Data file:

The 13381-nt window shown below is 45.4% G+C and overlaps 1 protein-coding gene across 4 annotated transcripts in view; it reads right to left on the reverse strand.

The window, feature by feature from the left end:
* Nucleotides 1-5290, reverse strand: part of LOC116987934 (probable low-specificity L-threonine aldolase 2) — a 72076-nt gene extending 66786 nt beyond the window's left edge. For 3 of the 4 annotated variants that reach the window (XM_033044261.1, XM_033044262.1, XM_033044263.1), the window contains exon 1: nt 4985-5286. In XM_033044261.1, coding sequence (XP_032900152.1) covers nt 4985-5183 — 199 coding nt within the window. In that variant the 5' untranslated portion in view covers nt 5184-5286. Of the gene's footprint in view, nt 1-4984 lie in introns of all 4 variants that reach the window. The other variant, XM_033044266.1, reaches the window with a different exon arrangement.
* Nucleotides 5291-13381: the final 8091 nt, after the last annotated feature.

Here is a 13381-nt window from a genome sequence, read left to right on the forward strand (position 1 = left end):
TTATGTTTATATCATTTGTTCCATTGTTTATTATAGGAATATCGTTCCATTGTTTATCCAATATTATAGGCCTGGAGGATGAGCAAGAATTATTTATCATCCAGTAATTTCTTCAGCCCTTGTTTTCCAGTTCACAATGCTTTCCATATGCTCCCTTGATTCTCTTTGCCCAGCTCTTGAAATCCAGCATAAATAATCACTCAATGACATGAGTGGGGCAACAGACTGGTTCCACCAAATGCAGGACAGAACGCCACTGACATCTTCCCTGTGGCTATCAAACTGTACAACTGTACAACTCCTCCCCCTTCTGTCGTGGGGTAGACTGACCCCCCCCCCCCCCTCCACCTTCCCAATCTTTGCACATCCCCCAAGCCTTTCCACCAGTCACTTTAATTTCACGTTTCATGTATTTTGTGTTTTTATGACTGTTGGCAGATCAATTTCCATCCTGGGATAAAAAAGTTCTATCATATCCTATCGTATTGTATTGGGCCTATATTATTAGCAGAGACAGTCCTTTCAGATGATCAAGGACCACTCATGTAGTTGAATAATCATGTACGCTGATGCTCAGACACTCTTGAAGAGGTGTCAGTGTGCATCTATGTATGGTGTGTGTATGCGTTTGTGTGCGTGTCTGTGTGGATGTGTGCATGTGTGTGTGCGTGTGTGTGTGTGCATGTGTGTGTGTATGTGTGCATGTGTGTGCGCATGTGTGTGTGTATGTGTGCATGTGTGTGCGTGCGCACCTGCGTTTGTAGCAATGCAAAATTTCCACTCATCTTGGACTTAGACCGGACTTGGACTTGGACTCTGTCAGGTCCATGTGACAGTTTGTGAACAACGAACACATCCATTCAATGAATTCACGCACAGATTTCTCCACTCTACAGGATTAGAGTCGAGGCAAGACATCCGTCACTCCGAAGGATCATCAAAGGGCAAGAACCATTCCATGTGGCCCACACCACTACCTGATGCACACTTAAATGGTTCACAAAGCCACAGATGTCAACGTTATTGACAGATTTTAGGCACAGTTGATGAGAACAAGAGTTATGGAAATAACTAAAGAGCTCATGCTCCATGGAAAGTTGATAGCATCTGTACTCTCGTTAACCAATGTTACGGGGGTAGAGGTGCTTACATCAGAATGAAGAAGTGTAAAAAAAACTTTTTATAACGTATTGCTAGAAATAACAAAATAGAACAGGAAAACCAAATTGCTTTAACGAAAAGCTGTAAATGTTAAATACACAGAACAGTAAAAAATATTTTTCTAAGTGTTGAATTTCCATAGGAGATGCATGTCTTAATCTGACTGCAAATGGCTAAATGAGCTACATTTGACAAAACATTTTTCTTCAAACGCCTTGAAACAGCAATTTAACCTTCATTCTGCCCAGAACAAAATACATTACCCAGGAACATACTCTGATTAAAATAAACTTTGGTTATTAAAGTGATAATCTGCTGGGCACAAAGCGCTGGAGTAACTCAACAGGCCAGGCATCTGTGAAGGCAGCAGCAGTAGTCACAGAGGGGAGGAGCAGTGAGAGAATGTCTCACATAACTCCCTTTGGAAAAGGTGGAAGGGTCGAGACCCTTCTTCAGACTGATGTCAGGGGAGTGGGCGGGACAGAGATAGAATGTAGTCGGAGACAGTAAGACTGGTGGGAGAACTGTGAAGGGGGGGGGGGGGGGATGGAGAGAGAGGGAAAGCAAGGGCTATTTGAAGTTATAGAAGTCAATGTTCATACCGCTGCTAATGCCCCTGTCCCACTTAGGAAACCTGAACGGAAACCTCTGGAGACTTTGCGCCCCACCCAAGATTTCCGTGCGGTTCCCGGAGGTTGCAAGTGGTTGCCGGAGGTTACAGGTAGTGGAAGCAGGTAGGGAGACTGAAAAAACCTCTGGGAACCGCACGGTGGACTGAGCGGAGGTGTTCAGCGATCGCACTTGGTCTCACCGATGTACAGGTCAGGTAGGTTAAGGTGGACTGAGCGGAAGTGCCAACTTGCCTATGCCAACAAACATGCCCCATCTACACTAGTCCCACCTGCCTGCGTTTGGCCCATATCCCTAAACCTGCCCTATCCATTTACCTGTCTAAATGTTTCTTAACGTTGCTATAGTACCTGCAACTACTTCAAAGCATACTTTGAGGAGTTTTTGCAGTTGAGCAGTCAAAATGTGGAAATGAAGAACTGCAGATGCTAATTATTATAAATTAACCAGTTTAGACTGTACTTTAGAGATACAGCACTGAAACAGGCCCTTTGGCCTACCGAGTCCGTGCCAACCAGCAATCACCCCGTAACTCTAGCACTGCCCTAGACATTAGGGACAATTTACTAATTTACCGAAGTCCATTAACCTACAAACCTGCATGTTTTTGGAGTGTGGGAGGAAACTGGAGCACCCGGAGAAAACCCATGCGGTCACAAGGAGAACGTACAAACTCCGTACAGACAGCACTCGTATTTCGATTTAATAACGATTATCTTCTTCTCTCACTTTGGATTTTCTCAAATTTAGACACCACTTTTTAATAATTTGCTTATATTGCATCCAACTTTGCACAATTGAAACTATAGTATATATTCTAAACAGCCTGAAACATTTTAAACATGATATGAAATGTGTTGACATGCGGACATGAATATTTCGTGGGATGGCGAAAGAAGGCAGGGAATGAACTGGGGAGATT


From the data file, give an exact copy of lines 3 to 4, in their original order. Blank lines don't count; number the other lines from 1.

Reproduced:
* Nucleotides 1-5290, reverse strand: part of LOC116987934 (probable low-specificity L-threonine aldolase 2) — a 72076-nt gene extending 66786 nt beyond the window's left edge. For 3 of the 4 annotated variants that reach the window (XM_033044261.1, XM_033044262.1, XM_033044263.1), the window contains exon 1: nt 4985-5286. In XM_033044261.1, coding sequence (XP_032900152.1) covers nt 4985-5183 — 199 coding nt within the window. In that variant the 5' untranslated portion in view covers nt 5184-5286. Of the gene's footprint in view, nt 1-4984 lie in introns of all 4 variants that reach the window. The other variant, XM_033044266.1, reaches the window with a different exon arrangement.
* Nucleotides 5291-13381: the final 8091 nt, after the last annotated feature.